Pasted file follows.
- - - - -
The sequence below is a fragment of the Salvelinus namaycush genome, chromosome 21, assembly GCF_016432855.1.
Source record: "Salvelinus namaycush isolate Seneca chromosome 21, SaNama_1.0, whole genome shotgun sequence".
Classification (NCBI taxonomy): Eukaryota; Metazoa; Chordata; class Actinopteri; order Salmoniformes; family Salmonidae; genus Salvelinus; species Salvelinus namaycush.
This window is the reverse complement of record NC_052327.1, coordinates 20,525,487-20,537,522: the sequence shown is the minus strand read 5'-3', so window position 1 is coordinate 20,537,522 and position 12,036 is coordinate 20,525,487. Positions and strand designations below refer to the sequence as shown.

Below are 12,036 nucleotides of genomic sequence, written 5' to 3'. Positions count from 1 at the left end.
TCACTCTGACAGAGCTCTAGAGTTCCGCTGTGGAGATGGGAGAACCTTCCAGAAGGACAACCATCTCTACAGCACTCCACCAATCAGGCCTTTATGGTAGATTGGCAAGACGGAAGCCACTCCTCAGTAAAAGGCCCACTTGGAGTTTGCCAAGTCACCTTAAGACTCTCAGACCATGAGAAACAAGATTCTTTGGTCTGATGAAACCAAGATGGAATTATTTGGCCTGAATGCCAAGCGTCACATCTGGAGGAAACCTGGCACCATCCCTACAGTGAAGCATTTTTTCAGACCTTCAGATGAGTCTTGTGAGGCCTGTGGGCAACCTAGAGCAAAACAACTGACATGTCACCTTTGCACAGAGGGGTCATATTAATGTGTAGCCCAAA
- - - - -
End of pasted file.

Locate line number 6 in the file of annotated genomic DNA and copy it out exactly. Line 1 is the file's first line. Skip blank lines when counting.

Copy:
TCACTCTGACAGAGCTCTAGAGTTCCGCTGTGGAGATGGGAGAACCTTCCAGAAGGACAACCATCTCTACAGCACTCCACCAATCAGGCCTTTATGGTAGATTGGCAAGACGGAAGCCACTCCTCAGTAAAAGGCCCACTTGGAGTTTGCCAAGTCACCTTAAGACTCTCAGACCATGAGAAACAAGATTCTTTGGTCTGATGAAACCAAGATGGAATTATTTGGCCTGAATGCCAAGCGTCACATCTGGAGGAAACCTGGCACCATCCCTACAGTGAAGCATTTTTTCAGACCTTCAGATGAGTCTTGTGAGGCCTGTGGGCAACCTAGAGCAAAACAACTGACATGTCACCTTTGCACAGAGGGGTCATATTAATGTGTAGCCCAAA